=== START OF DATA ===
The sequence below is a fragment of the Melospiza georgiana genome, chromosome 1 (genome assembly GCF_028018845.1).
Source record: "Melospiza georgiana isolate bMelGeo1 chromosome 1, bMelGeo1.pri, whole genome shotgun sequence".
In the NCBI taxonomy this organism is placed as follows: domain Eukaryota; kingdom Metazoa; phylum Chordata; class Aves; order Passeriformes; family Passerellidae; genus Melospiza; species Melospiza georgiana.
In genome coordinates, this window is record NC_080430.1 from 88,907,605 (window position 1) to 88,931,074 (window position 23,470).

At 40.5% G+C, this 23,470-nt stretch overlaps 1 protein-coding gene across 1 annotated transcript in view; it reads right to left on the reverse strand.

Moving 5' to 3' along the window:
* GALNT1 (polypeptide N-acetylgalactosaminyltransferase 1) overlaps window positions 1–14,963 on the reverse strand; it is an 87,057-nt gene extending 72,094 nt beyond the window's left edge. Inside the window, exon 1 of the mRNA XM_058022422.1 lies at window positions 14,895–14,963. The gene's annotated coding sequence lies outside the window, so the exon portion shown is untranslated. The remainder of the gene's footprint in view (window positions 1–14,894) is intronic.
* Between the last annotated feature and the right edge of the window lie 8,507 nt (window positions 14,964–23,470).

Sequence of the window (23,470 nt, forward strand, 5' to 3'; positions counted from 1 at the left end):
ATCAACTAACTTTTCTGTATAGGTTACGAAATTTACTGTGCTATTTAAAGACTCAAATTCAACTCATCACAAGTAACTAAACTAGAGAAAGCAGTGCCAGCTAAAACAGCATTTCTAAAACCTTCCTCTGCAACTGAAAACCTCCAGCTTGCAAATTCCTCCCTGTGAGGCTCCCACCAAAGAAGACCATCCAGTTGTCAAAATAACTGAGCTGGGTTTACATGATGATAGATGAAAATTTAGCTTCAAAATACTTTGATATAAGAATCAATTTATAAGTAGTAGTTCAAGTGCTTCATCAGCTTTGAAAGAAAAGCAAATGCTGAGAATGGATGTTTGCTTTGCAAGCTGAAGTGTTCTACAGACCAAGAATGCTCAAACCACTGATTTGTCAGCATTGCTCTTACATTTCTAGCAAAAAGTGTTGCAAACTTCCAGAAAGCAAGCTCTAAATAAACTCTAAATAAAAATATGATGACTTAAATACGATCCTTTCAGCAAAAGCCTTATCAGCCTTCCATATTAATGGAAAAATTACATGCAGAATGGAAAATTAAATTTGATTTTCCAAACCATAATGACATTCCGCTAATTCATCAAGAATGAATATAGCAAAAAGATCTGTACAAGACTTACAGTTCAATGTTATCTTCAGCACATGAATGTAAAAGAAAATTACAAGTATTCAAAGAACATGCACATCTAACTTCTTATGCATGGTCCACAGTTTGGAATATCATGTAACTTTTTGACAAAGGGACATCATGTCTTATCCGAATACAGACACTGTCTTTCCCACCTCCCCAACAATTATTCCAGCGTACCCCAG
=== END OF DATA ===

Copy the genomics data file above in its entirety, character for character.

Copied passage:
The sequence below is a fragment of the Melospiza georgiana genome, chromosome 1 (genome assembly GCF_028018845.1).
Source record: "Melospiza georgiana isolate bMelGeo1 chromosome 1, bMelGeo1.pri, whole genome shotgun sequence".
In the NCBI taxonomy this organism is placed as follows: domain Eukaryota; kingdom Metazoa; phylum Chordata; class Aves; order Passeriformes; family Passerellidae; genus Melospiza; species Melospiza georgiana.
In genome coordinates, this window is record NC_080430.1 from 88,907,605 (window position 1) to 88,931,074 (window position 23,470).

At 40.5% G+C, this 23,470-nt stretch overlaps 1 protein-coding gene across 1 annotated transcript in view; it reads right to left on the reverse strand.

Moving 5' to 3' along the window:
* GALNT1 (polypeptide N-acetylgalactosaminyltransferase 1) overlaps window positions 1–14,963 on the reverse strand; it is an 87,057-nt gene extending 72,094 nt beyond the window's left edge. Inside the window, exon 1 of the mRNA XM_058022422.1 lies at window positions 14,895–14,963. The gene's annotated coding sequence lies outside the window, so the exon portion shown is untranslated. The remainder of the gene's footprint in view (window positions 1–14,894) is intronic.
* Between the last annotated feature and the right edge of the window lie 8,507 nt (window positions 14,964–23,470).

Sequence of the window (23,470 nt, forward strand, 5' to 3'; positions counted from 1 at the left end):
ATCAACTAACTTTTCTGTATAGGTTACGAAATTTACTGTGCTATTTAAAGACTCAAATTCAACTCATCACAAGTAACTAAACTAGAGAAAGCAGTGCCAGCTAAAACAGCATTTCTAAAACCTTCCTCTGCAACTGAAAACCTCCAGCTTGCAAATTCCTCCCTGTGAGGCTCCCACCAAAGAAGACCATCCAGTTGTCAAAATAACTGAGCTGGGTTTACATGATGATAGATGAAAATTTAGCTTCAAAATACTTTGATATAAGAATCAATTTATAAGTAGTAGTTCAAGTGCTTCATCAGCTTTGAAAGAAAAGCAAATGCTGAGAATGGATGTTTGCTTTGCAAGCTGAAGTGTTCTACAGACCAAGAATGCTCAAACCACTGATTTGTCAGCATTGCTCTTACATTTCTAGCAAAAAGTGTTGCAAACTTCCAGAAAGCAAGCTCTAAATAAACTCTAAATAAAAATATGATGACTTAAATACGATCCTTTCAGCAAAAGCCTTATCAGCCTTCCATATTAATGGAAAAATTACATGCAGAATGGAAAATTAAATTTGATTTTCCAAACCATAATGACATTCCGCTAATTCATCAAGAATGAATATAGCAAAAAGATCTGTACAAGACTTACAGTTCAATGTTATCTTCAGCACATGAATGTAAAAGAAAATTACAAGTATTCAAAGAACATGCACATCTAACTTCTTATGCATGGTCCACAGTTTGGAATATCATGTAACTTTTTGACAAAGGGACATCATGTCTTATCCGAATACAGACACTGTCTTTCCCACCTCCCCAACAATTATTCCAGCGTACCCCAG